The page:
Quantcast

World's Largest Coal Company Files for Bankruptcy

Energy

Peabody Energy, the world’s largest privately owned coal company, filed for bankruptcy today, becoming the latest in a series of coal giants to do so. The bankruptcy filing is one of the largest on record in the commodities market.

Shares of the energy company fell 75 percent this year, driven by the low demand for and price of coal, which has also fallen 75 percent since 2011. Peabody also cited the increasing use of natural gas and “ongoing regulatory challenges” as reasons for its filing.

Mary Anne Hitt, director of the Sierra Club’s Beyond Coal campaign, said Peabody’s filing should serve as a “wake-up call” for the rest of the industry. Producers accounting for about 45 percent of U.S. coal production have filed for bankruptcy since coal’s steep decline began.

For a deeper dive: Reuters, CNN, Bloomberg, Financial Times, Wall Street Journal, Washington PostSydney Morning Herald, BBC, Grist, IB Times, BusinessGreen, Climate Home, USA Today

For more climate change and clean energy news, you can follow Climate Nexus on Twitter and Facebook, and sign up for daily Hot News.

YOU MIGHT ALSO LIKE

Peabody Energy Should Be in Criminal Court, Not Bankruptcy

400 Arrested on Capitol Steps Protesting Big Money in Politics

Bernie Sanders Calls for Nationwide Ban on Fracking

NASA: Melting Ice Sheets Is Changing How the Earth Rotates

EcoWatch Daily Newsletter

Residents wear masks for protection as smoke billows from stacks in a neighborhood next to a coal fired power plant on Nov. 26, 2015 in Shanxi, China. Kevin Frayer / Getty Images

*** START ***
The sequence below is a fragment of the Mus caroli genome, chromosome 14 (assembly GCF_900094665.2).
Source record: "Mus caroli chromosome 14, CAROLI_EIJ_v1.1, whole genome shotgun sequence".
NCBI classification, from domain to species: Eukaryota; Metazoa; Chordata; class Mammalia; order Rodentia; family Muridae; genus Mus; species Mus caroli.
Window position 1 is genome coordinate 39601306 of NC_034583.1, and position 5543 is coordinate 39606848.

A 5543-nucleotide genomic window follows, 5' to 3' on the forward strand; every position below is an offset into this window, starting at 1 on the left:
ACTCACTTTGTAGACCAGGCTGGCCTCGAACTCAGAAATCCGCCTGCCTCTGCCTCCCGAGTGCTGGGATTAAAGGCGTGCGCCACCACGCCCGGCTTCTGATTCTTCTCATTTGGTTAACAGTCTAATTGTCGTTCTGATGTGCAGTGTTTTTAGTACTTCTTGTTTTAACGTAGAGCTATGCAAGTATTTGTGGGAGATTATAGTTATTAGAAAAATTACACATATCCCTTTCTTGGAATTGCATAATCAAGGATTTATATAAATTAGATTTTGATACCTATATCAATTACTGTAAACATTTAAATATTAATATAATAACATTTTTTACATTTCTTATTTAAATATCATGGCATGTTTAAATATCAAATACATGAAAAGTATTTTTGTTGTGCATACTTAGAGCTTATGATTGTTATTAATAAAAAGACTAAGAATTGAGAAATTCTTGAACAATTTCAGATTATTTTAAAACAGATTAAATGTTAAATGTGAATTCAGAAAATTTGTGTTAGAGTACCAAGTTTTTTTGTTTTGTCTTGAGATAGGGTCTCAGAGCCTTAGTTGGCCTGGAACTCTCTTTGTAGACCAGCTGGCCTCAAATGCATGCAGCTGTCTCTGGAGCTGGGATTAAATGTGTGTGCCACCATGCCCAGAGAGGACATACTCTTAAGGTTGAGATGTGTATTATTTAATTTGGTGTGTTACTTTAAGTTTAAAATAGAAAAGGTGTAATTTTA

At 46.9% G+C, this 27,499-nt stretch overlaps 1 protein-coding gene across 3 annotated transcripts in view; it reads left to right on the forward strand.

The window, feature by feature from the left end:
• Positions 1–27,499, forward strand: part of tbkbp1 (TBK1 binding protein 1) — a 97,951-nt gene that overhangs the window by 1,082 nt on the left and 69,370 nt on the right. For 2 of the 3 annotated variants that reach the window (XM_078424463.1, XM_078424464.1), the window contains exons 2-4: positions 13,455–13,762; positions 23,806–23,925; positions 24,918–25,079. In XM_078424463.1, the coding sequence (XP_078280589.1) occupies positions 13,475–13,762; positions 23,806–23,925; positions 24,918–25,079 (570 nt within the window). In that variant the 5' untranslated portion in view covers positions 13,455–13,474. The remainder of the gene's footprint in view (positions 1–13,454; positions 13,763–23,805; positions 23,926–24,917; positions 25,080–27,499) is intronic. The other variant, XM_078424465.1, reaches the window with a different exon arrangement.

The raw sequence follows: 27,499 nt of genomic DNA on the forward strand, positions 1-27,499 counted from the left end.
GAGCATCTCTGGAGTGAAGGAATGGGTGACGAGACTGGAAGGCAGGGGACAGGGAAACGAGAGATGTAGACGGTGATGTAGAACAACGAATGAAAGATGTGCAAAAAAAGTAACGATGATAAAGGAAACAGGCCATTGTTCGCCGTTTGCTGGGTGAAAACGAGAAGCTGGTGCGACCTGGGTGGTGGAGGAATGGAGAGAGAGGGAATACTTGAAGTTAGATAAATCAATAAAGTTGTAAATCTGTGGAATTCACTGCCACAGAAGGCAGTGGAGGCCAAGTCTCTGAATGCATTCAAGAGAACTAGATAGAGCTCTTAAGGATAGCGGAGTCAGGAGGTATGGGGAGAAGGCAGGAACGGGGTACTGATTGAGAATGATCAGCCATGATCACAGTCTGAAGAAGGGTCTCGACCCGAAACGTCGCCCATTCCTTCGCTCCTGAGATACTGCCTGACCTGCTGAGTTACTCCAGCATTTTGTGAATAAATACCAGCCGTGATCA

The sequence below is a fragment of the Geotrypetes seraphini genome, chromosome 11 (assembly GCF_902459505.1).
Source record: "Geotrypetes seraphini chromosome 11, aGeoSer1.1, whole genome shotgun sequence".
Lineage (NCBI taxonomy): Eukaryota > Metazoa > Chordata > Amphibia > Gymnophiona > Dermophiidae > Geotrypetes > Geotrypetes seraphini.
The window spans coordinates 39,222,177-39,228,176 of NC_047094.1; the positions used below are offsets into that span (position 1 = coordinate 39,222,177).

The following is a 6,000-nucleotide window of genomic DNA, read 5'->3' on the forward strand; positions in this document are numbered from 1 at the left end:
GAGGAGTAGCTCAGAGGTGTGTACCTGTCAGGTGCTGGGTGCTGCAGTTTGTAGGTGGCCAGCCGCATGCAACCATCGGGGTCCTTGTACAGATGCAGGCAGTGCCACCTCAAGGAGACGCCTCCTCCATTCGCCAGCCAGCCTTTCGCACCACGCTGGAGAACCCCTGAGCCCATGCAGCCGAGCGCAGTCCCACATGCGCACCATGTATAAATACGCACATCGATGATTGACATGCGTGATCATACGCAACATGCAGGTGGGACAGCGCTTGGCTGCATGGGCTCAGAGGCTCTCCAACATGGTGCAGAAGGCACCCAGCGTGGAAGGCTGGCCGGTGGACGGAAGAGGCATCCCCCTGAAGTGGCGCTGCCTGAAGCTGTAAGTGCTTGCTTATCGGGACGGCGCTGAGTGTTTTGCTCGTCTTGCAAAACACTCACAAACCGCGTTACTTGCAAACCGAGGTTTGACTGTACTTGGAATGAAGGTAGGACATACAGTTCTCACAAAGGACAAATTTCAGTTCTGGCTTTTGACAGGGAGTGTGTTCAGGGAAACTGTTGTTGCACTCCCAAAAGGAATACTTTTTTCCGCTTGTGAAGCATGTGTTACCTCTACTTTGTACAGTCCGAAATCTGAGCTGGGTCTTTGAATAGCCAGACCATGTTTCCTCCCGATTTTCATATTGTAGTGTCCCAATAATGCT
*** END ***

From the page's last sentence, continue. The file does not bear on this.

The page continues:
While most of the world is reducing its dependence on coal-fired power because of the enormous amount of greenhouse gases associated with it, China raised its coal fired capacity over 2018 and half of 2019, according to a new study.

Read More Show Less
Children run on the Pacific Crest National Scenic Trail in California. Bureau of Land Management

By Matt Berger

It's not just kids in the United States.

Children worldwide aren't getting enough physical activity.

That's the main conclusion of a new World Health Organization (WHO) study released Wednesday.

Read More Show Less
Sponsored

By Tim Ruben Weimer

Tanja Diederen lives near Maastricht in the Netherlands. She has been suffering from Hidradenitis suppurativa for 30 years. Its a chronic skin disease in which the hair roots are inflamed under pain — often around the armpits and on the chest.

Read More Show Less
Biosolids are applied to fallow wheat fields to build healthy soils at Boulder Park, Washington. King County

By Sarah Wesseler

Talk of natural climate solutions typically conjures up images of lush forests or pristine wetlands. But in King County, Washington, one important natural solution comes from a less Instagram-worthy source: the toilets of Seattle.

Read More Show Less
A video shows a woman rescuing a koala from Australia's wildfires. VOA News / YouTube screenshot

More than 350 koalas may have died in the wildfires raging near the Australian town of Port Macquarie in New South Wales, but one got a chance at survival after a woman risked her life to carry him to safety.

Read More Show Less